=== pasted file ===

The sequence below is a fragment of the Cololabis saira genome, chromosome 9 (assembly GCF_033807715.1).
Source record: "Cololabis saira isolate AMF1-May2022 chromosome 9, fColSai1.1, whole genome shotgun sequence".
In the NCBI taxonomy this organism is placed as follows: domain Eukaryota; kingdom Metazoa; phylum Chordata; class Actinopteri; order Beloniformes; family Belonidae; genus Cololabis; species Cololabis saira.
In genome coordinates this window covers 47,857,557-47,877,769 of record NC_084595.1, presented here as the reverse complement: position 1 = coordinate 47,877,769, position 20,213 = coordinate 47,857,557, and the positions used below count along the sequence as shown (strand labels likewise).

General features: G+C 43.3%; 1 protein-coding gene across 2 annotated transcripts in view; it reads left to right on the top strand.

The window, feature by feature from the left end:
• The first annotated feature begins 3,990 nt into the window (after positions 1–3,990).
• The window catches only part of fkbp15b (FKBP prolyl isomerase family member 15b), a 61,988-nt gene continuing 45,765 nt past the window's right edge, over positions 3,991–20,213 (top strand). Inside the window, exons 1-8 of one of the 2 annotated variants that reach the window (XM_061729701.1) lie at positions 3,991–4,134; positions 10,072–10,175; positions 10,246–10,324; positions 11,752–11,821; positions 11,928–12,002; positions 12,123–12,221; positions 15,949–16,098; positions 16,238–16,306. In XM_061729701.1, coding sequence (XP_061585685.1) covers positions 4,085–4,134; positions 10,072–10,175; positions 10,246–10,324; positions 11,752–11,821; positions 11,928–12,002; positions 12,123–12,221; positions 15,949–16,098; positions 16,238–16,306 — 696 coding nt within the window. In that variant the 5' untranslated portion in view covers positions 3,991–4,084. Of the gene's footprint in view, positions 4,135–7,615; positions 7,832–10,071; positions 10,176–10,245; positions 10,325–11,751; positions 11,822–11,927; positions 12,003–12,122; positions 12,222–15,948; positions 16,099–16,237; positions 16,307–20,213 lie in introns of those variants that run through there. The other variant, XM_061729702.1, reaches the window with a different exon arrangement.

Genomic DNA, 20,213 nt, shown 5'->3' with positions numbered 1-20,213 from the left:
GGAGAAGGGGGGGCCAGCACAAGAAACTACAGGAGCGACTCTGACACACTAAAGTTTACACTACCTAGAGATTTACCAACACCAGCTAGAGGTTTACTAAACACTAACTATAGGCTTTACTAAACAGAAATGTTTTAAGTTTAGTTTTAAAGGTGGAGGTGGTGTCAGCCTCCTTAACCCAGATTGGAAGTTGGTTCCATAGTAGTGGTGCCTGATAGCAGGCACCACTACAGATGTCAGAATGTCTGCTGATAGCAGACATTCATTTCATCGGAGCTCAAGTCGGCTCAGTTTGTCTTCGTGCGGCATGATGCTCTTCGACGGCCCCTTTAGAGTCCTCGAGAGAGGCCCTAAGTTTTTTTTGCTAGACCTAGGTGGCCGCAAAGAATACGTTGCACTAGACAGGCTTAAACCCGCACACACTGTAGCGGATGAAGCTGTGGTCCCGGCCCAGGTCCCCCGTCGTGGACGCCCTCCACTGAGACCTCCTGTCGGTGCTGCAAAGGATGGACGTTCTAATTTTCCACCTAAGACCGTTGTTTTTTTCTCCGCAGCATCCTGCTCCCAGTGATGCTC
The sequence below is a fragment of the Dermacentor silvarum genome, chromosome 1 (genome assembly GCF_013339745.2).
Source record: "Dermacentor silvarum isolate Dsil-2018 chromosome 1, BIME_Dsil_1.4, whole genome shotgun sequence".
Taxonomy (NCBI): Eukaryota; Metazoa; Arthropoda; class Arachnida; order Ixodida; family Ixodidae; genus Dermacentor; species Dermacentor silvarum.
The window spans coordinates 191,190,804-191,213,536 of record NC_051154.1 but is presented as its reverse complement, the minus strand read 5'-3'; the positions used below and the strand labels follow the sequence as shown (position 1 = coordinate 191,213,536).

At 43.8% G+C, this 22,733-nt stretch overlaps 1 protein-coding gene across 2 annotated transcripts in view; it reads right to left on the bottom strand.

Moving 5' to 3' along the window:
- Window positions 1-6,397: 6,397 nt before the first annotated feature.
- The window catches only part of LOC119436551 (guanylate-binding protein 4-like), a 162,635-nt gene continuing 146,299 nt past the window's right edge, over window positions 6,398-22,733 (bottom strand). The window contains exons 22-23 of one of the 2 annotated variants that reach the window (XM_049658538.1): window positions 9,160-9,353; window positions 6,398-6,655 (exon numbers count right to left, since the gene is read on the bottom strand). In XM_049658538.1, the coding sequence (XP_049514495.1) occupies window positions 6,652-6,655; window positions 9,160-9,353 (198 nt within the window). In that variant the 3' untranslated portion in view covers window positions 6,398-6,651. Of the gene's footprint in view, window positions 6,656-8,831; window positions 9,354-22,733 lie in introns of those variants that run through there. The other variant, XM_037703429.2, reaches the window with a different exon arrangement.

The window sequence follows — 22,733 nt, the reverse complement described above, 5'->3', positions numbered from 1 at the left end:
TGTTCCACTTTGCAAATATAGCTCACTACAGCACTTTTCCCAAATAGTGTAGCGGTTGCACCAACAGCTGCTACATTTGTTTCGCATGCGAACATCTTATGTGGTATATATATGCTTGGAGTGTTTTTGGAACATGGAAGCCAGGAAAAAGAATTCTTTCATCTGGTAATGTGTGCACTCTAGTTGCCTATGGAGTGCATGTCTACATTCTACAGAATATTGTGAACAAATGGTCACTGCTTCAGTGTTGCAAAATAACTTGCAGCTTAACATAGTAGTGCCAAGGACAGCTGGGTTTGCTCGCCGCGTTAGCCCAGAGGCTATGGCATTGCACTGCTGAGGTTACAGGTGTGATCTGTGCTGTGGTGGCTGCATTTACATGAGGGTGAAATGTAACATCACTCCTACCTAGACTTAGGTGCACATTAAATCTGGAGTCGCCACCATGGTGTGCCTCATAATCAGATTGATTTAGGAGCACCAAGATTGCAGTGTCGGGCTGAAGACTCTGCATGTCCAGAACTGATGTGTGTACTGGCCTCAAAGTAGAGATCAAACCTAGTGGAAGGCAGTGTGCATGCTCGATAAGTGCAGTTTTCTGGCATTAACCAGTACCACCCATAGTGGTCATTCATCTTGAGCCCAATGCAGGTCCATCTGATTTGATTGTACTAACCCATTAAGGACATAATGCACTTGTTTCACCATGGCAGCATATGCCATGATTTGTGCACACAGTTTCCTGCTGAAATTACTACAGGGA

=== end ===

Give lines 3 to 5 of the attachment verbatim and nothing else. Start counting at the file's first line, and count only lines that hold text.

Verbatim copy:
In the NCBI taxonomy this organism is placed as follows: domain Eukaryota; kingdom Metazoa; phylum Chordata; class Actinopteri; order Beloniformes; family Belonidae; genus Cololabis; species Cololabis saira.
In genome coordinates this window covers 47,857,557-47,877,769 of record NC_084595.1, presented here as the reverse complement: position 1 = coordinate 47,877,769, position 20,213 = coordinate 47,857,557, and the positions used below count along the sequence as shown (strand labels likewise).

General features: G+C 43.3%; 1 protein-coding gene across 2 annotated transcripts in view; it reads left to right on the top strand.